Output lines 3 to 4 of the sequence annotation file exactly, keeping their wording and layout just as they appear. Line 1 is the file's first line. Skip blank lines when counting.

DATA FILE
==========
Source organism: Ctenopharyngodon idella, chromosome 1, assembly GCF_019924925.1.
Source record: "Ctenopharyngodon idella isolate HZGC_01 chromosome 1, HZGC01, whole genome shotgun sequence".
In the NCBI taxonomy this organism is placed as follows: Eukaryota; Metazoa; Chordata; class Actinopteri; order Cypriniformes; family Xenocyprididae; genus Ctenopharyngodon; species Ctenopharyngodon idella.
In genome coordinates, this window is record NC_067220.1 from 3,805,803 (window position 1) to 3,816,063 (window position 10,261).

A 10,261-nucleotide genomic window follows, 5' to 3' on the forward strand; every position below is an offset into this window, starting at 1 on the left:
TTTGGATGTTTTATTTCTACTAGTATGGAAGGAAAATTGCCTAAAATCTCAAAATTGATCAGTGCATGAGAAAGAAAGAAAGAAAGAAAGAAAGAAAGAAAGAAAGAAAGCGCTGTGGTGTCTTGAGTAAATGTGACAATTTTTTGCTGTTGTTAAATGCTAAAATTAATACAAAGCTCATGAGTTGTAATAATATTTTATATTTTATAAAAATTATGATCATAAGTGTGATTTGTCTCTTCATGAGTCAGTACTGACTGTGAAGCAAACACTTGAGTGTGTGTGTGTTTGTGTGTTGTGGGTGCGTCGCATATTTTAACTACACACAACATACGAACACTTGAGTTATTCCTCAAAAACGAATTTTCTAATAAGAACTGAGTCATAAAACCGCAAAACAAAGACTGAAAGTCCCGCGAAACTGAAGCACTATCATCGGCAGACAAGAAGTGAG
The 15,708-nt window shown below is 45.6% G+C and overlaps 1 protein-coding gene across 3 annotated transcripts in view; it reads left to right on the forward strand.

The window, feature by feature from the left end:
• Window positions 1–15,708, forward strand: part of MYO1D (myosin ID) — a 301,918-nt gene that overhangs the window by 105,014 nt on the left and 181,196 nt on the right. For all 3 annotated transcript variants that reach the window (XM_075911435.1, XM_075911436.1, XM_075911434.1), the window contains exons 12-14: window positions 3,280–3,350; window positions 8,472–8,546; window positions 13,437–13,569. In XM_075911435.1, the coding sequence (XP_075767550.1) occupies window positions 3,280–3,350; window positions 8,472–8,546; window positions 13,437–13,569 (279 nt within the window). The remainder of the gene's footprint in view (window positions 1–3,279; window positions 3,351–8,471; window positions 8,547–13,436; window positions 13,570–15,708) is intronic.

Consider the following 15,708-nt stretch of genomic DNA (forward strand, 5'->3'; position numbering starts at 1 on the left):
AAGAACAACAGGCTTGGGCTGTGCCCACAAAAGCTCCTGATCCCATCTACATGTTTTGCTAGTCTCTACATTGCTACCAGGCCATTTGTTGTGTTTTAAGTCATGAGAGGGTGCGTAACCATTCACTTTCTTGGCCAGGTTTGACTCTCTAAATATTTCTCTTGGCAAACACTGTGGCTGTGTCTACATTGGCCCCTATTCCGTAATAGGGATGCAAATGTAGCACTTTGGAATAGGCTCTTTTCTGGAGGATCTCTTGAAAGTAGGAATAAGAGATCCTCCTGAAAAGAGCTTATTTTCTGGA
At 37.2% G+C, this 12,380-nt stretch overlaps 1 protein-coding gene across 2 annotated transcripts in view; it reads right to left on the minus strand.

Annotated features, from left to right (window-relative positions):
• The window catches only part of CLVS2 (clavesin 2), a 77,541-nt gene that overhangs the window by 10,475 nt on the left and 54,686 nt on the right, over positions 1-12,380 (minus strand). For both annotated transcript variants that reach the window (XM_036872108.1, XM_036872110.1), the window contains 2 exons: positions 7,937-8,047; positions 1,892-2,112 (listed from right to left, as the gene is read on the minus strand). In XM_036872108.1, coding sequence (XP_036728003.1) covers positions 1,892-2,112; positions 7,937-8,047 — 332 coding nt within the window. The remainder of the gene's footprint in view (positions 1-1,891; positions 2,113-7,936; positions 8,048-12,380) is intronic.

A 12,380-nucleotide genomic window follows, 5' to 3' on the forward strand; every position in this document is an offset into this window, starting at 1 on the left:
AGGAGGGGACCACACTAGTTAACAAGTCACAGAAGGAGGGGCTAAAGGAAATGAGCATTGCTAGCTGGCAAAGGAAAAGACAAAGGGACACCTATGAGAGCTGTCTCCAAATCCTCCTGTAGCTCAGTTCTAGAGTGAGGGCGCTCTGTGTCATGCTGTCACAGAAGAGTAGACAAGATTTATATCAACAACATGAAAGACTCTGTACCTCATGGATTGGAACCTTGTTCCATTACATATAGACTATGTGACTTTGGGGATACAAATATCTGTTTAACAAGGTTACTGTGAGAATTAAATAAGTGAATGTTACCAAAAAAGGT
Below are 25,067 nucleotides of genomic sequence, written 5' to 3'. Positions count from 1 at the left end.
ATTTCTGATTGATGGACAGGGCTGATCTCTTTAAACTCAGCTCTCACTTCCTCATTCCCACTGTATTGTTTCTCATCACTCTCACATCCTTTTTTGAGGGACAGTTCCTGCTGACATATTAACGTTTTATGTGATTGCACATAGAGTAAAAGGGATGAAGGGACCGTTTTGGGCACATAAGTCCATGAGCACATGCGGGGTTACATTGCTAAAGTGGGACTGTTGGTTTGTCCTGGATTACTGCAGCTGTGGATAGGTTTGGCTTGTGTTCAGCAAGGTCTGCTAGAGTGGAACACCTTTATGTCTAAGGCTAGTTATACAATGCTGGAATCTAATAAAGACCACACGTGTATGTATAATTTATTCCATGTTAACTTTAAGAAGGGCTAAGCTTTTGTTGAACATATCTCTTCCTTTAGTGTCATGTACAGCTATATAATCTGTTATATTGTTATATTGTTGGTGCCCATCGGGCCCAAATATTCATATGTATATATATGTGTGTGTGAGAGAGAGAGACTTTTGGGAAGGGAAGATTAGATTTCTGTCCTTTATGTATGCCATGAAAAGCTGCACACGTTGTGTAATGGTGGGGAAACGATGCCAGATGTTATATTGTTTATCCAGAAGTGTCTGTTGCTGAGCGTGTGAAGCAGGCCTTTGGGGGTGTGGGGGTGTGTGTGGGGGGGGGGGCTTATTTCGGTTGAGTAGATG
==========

In the NCBI taxonomy this organism is placed as follows: Eukaryota; Metazoa; Chordata; class Actinopteri; order Cypriniformes; family Xenocyprididae; genus Ctenopharyngodon; species Ctenopharyngodon idella.
In genome coordinates, this window is record NC_067220.1 from 3,805,803 (window position 1) to 3,816,063 (window position 10,261).